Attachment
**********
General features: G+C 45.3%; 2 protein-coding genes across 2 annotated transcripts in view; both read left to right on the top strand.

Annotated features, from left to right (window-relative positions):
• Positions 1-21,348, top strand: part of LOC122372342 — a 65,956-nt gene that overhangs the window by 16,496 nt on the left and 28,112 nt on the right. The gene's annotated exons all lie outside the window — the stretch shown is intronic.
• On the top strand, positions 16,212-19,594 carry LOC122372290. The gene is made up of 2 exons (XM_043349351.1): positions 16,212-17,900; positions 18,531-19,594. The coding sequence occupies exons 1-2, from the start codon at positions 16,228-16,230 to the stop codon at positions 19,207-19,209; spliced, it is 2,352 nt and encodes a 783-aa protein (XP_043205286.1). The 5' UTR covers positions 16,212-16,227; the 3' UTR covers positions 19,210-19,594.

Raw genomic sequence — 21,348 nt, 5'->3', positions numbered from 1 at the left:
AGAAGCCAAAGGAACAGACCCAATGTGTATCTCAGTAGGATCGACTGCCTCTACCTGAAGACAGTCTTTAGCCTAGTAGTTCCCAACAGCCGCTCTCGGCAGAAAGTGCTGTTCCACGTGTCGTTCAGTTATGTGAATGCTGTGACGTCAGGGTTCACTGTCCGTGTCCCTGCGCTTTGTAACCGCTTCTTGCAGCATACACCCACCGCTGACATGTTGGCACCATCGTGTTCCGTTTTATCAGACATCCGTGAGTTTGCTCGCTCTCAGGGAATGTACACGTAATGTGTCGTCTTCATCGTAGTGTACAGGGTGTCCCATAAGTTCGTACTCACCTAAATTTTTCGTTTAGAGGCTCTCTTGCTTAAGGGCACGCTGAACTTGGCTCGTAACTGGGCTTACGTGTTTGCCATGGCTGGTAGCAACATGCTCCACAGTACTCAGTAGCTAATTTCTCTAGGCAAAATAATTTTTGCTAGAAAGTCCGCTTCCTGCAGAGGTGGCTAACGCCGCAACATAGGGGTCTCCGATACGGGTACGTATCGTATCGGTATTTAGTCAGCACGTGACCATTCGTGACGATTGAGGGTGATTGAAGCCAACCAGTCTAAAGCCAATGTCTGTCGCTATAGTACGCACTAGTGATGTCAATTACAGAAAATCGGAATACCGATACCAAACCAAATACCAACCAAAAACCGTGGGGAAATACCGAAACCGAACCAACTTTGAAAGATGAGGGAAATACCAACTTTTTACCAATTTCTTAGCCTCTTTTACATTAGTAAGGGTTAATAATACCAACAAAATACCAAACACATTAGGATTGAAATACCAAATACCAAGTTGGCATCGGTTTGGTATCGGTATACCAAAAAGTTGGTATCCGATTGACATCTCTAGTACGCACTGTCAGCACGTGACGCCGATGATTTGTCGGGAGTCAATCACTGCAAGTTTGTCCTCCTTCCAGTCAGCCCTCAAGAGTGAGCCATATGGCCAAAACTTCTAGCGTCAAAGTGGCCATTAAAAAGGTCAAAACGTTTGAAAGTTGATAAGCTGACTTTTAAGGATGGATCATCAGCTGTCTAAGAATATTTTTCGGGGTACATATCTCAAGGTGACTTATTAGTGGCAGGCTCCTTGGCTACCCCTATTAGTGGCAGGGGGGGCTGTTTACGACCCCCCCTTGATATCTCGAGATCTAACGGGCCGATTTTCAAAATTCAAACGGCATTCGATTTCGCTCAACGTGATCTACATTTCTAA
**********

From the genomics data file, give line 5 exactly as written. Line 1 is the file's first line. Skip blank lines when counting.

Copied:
Raw genomic sequence — 21,348 nt, 5'->3', positions numbered from 1 at the left: